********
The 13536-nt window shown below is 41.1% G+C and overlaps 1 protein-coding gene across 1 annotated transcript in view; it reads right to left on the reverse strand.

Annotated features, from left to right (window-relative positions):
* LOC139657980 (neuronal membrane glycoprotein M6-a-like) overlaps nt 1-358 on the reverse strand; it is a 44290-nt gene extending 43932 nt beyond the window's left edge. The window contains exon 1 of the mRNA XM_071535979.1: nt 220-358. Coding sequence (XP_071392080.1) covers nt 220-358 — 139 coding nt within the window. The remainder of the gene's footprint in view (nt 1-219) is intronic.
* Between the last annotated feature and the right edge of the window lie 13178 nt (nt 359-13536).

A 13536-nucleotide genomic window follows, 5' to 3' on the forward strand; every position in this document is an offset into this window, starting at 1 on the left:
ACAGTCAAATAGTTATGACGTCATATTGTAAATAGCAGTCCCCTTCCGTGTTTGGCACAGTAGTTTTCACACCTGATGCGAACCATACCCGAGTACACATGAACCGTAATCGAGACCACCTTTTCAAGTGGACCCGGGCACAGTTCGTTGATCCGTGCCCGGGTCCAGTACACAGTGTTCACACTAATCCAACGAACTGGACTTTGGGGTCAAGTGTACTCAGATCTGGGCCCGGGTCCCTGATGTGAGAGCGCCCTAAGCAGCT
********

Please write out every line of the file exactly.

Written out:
The 13536-nt window shown below is 41.1% G+C and overlaps 1 protein-coding gene across 1 annotated transcript in view; it reads right to left on the reverse strand.

Annotated features, from left to right (window-relative positions):
* LOC139657980 (neuronal membrane glycoprotein M6-a-like) overlaps nt 1-358 on the reverse strand; it is a 44290-nt gene extending 43932 nt beyond the window's left edge. The window contains exon 1 of the mRNA XM_071535979.1: nt 220-358. Coding sequence (XP_071392080.1) covers nt 220-358 — 139 coding nt within the window. The remainder of the gene's footprint in view (nt 1-219) is intronic.
* Between the last annotated feature and the right edge of the window lie 13178 nt (nt 359-13536).

A 13536-nucleotide genomic window follows, 5' to 3' on the forward strand; every position in this document is an offset into this window, starting at 1 on the left:
ACAGTCAAATAGTTATGACGTCATATTGTAAATAGCAGTCCCCTTCCGTGTTTGGCACAGTAGTTTTCACACCTGATGCGAACCATACCCGAGTACACATGAACCGTAATCGAGACCACCTTTTCAAGTGGACCCGGGCACAGTTCGTTGATCCGTGCCCGGGTCCAGTACACAGTGTTCACACTAATCCAACGAACTGGACTTTGGGGTCAAGTGTACTCAGATCTGGGCCCGGGTCCCTGATGTGAGAGCGCCCTAAGCAGCT